4. Nice Camera – a bit slow to take the pictures but a very decent one.
5. Elegant multi-tasking – probably the second best to the BlackBerry – mostly because you do not have a simple way to close an app from within the app itself.
6. Over the air updates - Do I need to explain?
7. Emerging community – it's enough to wander around the blogsphere to see that there are just so many great sites and resources for Android. The platform is very strong, and the popularity is increasing every day, which makes it fun, and definitely a big promise for more improvements and innovations (see next bullet as a good example)
8. Google's Gestures Search – I just love this app. It's one of the greatest ones, I just wish they had something like that for the iPhone.
No, this is NOT the same Sense UI the HTC Touch HD2 includes. It's much more basic but very well integrated with the standard Android Home shell, which means you do not get to see those customized tabs, only customized content inside widgets, and some different home/menus UI controls in the bottom of the home screen.
The only tradeoff with the advantages of the Sense UI is that it will probably take longer time to get the Android OS updates as the Desire is running a customized version of it.
Desire vs. Nexus One:
There were a few things that bothered me in regards to the Nexus One, which as a result, made me dump this phone: the out-of-focus hardware buttons, the bad reception, and the short battery time.
The first 2 issues do not seem to exist in the HTC Desire, but as for the battery issue, I couldn't really test it. Digging in some spec documents I found that the battery life was stretched for the desire for none-speaking activities (Internet and alike) which may mean that for my kind of usage it will supply a longer working period, but when it comes to actual talking, the battery is actually lasting longer for the Nexus One.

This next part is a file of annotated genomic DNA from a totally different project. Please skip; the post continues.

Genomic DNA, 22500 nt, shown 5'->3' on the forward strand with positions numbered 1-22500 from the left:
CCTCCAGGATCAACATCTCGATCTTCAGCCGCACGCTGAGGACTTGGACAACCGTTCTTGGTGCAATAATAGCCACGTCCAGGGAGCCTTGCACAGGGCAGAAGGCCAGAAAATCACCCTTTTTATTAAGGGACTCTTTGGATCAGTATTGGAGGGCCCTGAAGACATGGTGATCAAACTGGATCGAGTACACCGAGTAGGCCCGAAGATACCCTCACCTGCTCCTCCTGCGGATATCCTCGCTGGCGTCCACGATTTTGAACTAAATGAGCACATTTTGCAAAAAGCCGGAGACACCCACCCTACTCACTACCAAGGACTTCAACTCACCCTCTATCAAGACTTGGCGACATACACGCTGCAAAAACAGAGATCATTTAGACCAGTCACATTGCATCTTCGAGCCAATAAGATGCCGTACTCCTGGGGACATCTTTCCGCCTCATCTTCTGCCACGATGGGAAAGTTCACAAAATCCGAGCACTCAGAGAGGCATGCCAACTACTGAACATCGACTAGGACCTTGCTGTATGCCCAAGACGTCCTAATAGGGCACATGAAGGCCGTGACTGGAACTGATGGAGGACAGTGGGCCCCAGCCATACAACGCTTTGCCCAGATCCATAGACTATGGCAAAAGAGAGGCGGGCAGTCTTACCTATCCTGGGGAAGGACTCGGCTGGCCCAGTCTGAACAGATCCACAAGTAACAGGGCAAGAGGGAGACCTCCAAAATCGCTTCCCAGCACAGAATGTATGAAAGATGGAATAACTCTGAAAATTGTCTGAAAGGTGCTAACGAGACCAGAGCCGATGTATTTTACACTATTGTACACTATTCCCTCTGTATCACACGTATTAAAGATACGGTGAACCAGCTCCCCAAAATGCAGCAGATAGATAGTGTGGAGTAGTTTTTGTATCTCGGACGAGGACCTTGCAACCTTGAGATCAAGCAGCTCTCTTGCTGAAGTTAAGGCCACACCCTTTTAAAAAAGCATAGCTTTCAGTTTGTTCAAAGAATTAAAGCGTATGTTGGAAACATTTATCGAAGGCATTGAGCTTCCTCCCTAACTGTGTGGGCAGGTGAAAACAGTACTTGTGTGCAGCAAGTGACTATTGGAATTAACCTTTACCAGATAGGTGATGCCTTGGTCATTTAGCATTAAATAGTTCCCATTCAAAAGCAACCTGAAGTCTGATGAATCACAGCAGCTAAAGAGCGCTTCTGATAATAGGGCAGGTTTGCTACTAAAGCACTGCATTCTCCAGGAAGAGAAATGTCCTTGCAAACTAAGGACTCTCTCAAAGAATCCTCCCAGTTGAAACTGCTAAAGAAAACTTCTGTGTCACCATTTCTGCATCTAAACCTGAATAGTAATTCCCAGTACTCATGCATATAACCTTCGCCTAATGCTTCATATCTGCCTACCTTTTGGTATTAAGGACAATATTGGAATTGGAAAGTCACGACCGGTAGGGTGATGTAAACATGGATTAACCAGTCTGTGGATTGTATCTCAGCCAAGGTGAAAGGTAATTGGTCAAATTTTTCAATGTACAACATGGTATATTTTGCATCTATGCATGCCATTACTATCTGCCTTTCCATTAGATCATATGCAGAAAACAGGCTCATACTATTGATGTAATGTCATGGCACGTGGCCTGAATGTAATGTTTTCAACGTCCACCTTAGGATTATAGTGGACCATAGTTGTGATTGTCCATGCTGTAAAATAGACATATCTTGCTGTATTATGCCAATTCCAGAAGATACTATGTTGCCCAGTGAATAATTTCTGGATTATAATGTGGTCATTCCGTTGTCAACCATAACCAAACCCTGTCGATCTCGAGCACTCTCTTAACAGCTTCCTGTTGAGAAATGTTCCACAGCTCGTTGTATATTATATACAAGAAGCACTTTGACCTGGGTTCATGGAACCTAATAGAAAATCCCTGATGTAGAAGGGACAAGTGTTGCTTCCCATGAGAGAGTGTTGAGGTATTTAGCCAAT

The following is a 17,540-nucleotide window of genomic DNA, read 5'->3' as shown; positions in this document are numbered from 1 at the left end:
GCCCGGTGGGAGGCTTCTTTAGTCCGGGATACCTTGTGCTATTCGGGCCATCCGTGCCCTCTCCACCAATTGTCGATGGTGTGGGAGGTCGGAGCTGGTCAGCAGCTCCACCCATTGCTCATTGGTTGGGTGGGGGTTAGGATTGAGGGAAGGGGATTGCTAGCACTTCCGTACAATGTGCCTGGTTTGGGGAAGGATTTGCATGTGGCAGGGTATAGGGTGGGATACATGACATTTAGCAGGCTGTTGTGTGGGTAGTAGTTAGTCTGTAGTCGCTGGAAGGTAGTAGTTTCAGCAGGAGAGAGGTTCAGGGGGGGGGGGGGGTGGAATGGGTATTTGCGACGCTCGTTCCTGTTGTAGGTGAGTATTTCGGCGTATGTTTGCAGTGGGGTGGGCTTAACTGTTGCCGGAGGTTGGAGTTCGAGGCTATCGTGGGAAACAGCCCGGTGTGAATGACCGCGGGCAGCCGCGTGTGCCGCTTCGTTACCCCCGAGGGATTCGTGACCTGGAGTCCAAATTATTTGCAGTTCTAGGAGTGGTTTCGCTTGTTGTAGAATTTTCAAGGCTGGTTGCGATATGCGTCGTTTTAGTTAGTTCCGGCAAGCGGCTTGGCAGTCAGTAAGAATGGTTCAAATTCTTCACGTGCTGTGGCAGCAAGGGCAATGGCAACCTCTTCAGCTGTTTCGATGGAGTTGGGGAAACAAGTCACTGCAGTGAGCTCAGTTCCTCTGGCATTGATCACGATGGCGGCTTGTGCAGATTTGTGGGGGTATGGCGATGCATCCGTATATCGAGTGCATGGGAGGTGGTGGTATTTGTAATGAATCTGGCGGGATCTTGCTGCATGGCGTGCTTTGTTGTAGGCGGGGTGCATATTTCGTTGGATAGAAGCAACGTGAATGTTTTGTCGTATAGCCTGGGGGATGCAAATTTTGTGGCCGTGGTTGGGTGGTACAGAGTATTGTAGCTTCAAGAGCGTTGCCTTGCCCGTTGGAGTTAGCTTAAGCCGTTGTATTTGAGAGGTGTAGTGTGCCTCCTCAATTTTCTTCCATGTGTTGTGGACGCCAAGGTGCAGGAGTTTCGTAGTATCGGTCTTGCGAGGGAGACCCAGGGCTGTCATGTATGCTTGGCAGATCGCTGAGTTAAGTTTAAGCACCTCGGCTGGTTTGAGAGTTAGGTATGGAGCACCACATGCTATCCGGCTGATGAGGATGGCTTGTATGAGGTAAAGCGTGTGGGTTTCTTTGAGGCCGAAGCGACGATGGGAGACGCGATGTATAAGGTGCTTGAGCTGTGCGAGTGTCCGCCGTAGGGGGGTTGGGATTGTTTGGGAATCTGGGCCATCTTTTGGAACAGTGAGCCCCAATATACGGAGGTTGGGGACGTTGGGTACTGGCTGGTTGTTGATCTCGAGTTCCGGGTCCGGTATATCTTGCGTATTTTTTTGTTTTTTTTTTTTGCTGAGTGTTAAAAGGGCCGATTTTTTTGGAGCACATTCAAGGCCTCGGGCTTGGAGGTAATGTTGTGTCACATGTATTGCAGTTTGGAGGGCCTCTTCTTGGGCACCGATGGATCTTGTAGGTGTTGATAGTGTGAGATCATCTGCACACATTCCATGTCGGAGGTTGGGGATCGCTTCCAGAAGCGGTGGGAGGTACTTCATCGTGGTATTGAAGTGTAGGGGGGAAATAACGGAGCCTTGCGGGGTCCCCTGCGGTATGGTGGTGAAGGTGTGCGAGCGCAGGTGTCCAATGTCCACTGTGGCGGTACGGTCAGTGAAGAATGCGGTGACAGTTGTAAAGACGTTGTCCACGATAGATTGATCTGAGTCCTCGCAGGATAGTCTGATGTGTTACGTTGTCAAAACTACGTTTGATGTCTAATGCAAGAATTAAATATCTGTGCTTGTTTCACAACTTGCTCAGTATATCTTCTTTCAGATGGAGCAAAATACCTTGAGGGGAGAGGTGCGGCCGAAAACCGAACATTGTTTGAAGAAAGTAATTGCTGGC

What I could say after 2 days is that charging the phone takes FOREVER. Come on, when it comes to realizing your battery is about to end, you must have a way to charge it 20-30 minutes and make it last for the evening. With the Desire (and the Nexus) – 20-30 minutes do not really help. You need a few hours.
The Sense UI can really be a game changer, especially if you are not going to unlock your phone and flash it like most power users end up doing. It also adds some classy look to the standard Android widgets which are somewhat basic.
It's nice, but it's not amazing. This is what almost every Android phone makes me say.
Not sure the problem is with the OS, maybe it's just me who got a bit too old to get excited about every new feature. And in addition, there is little "wow" features in the Desire to make me really impressed.
Other Reviews by the Mobile Spoon:
MobileSpoon Reviews The Nexus One
Samsung Omnia 2 – The Magic Is Gone
Review- One Night Stand With HTC HD2
Review- HTC Touch Pro 2
The Truth About The BlackBerry Bold
One night stand with BlackBerry Storm